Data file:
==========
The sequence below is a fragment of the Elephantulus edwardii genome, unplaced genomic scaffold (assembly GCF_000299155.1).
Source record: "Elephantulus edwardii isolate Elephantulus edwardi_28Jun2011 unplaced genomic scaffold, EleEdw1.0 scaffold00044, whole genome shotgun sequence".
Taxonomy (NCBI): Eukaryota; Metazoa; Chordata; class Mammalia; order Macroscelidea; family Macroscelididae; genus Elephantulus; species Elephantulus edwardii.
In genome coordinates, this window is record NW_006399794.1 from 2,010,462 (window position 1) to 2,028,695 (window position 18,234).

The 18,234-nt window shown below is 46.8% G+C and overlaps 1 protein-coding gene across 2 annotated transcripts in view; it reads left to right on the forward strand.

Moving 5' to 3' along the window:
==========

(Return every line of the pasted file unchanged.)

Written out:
The sequence below is a fragment of the Elephantulus edwardii genome, unplaced genomic scaffold (assembly GCF_000299155.1).
Source record: "Elephantulus edwardii isolate Elephantulus edwardi_28Jun2011 unplaced genomic scaffold, EleEdw1.0 scaffold00044, whole genome shotgun sequence".
Taxonomy (NCBI): Eukaryota; Metazoa; Chordata; class Mammalia; order Macroscelidea; family Macroscelididae; genus Elephantulus; species Elephantulus edwardii.
In genome coordinates, this window is record NW_006399794.1 from 2,010,462 (window position 1) to 2,028,695 (window position 18,234).

The 18,234-nt window shown below is 46.8% G+C and overlaps 1 protein-coding gene across 2 annotated transcripts in view; it reads left to right on the forward strand.

Moving 5' to 3' along the window: